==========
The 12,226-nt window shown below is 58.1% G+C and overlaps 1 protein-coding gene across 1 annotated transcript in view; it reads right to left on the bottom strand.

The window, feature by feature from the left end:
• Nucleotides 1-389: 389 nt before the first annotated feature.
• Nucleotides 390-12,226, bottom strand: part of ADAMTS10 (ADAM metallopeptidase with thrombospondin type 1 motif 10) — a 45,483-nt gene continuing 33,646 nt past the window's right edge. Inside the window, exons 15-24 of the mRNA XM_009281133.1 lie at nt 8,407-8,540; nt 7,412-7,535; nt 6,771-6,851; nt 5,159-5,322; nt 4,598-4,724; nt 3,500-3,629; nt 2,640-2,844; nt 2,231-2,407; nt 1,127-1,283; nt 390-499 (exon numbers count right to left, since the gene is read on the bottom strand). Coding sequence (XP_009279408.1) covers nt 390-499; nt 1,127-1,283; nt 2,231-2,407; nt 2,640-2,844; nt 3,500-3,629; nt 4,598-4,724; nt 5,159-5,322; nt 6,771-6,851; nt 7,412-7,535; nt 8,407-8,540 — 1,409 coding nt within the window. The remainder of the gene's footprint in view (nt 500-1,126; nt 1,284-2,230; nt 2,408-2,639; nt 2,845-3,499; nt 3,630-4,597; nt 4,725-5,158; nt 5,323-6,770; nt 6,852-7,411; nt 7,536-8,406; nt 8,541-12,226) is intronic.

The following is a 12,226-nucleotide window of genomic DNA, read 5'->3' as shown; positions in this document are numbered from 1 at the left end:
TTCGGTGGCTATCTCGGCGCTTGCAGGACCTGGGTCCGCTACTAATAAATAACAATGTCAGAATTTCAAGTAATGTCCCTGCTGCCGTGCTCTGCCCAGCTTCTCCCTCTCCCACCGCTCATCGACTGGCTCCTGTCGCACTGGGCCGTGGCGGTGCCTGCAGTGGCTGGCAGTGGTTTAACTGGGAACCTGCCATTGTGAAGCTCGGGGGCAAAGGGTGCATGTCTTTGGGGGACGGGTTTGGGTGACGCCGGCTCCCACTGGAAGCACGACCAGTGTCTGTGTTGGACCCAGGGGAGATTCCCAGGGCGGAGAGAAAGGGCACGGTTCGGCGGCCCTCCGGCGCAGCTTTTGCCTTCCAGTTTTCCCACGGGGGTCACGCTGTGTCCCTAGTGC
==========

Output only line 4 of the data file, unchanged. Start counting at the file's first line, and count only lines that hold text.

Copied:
• Nucleotides 390-12,226, bottom strand: part of ADAMTS10 (ADAM metallopeptidase with thrombospondin type 1 motif 10) — a 45,483-nt gene continuing 33,646 nt past the window's right edge. Inside the window, exons 15-24 of the mRNA XM_009281133.1 lie at nt 8,407-8,540; nt 7,412-7,535; nt 6,771-6,851; nt 5,159-5,322; nt 4,598-4,724; nt 3,500-3,629; nt 2,640-2,844; nt 2,231-2,407; nt 1,127-1,283; nt 390-499 (exon numbers count right to left, since the gene is read on the bottom strand). Coding sequence (XP_009279408.1) covers nt 390-499; nt 1,127-1,283; nt 2,231-2,407; nt 2,640-2,844; nt 3,500-3,629; nt 4,598-4,724; nt 5,159-5,322; nt 6,771-6,851; nt 7,412-7,535; nt 8,407-8,540 — 1,409 coding nt within the window. The remainder of the gene's footprint in view (nt 500-1,126; nt 1,284-2,230; nt 2,408-2,639; nt 2,845-3,499; nt 3,630-4,597; nt 4,725-5,158; nt 5,323-6,770; nt 6,852-7,411; nt 7,536-8,406; nt 8,541-12,226) is intronic.